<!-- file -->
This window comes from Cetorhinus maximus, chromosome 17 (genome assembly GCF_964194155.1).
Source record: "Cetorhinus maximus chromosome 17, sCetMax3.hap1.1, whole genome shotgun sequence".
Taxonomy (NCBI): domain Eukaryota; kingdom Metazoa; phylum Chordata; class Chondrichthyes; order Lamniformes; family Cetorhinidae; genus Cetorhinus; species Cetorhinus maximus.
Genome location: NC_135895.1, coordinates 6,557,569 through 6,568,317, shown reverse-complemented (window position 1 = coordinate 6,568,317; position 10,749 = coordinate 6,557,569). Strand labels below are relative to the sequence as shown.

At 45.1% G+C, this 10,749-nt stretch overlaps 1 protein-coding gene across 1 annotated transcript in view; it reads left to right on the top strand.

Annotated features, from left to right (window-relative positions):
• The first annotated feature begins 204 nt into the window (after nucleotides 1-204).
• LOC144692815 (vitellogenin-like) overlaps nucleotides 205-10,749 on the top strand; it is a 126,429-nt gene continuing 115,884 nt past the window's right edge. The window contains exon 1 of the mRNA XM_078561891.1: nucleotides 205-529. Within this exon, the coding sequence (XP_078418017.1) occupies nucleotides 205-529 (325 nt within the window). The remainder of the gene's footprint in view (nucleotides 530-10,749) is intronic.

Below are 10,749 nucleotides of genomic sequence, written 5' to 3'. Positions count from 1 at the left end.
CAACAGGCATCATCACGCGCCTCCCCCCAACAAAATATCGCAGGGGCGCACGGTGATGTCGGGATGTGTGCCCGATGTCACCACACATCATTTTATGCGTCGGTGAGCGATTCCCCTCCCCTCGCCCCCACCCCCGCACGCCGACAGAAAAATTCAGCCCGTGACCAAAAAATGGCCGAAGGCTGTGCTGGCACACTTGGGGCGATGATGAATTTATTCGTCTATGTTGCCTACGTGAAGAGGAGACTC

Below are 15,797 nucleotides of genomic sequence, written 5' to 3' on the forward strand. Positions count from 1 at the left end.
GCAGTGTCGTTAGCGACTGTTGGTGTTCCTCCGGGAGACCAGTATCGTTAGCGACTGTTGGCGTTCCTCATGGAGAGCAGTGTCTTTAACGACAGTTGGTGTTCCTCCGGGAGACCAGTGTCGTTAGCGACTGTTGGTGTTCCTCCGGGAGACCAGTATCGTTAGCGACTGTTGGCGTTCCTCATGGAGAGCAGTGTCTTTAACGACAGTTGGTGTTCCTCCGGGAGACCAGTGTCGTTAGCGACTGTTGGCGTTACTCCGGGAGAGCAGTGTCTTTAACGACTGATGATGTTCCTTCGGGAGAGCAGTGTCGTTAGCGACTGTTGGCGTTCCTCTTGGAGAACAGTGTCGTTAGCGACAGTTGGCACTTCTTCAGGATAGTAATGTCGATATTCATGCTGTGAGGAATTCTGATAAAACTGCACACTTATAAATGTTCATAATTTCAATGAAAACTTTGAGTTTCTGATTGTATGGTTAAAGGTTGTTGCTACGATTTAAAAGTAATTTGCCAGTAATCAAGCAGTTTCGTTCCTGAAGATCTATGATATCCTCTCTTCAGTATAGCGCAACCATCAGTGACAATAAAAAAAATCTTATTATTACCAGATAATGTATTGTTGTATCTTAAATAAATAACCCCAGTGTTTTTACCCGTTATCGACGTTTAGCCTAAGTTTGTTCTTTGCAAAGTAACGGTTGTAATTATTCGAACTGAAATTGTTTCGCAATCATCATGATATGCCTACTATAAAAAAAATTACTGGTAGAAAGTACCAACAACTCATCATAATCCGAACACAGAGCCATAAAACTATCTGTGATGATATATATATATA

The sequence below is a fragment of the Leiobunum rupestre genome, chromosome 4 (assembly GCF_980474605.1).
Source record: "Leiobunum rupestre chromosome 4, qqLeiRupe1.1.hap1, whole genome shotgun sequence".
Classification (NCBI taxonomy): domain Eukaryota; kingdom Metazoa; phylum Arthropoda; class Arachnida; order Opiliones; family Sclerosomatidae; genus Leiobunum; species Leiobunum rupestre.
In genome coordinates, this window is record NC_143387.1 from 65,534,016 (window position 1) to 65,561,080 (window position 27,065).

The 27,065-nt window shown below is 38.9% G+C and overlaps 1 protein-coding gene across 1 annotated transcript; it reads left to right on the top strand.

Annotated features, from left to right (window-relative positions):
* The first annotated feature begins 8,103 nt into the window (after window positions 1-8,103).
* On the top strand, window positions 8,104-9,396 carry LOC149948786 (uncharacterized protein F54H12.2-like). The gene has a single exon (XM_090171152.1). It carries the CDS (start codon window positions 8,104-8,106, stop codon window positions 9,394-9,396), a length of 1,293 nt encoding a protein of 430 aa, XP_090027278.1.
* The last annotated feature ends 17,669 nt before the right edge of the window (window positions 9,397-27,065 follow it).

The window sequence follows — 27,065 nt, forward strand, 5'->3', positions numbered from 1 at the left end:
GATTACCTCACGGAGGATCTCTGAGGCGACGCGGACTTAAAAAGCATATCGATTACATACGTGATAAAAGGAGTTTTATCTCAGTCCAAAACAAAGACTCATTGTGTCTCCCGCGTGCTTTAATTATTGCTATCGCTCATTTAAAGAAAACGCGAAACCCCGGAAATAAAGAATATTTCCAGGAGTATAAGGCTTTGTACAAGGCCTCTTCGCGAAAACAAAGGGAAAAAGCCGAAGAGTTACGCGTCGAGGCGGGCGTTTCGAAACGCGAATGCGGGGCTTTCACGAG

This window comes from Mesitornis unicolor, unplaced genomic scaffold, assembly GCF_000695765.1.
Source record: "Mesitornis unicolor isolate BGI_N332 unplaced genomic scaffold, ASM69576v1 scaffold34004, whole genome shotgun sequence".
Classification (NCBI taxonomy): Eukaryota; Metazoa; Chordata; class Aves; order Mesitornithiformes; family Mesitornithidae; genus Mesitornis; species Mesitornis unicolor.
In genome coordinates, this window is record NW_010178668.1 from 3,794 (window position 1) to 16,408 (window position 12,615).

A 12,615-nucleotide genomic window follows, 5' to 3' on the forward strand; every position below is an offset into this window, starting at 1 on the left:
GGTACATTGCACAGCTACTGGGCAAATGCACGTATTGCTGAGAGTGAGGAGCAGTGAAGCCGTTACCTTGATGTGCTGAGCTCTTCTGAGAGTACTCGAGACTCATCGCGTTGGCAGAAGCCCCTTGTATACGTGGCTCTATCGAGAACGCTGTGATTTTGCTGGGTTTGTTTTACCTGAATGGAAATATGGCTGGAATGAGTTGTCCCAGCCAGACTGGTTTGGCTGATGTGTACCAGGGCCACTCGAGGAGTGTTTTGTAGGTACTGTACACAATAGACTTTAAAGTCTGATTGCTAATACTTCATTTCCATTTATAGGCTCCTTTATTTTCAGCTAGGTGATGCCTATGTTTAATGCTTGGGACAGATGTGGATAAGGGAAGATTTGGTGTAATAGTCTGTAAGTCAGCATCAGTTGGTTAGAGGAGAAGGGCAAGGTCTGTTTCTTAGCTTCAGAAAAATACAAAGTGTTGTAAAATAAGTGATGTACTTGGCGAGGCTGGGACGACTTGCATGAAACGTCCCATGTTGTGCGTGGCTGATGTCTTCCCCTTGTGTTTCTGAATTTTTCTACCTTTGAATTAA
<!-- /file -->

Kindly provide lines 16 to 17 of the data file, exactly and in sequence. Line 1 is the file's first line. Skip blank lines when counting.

In genome coordinates, this window is record NC_143387.1 from 65,534,016 (window position 1) to 65,561,080 (window position 27,065).

The 27,065-nt window shown below is 38.9% G+C and overlaps 1 protein-coding gene across 1 annotated transcript; it reads left to right on the top strand.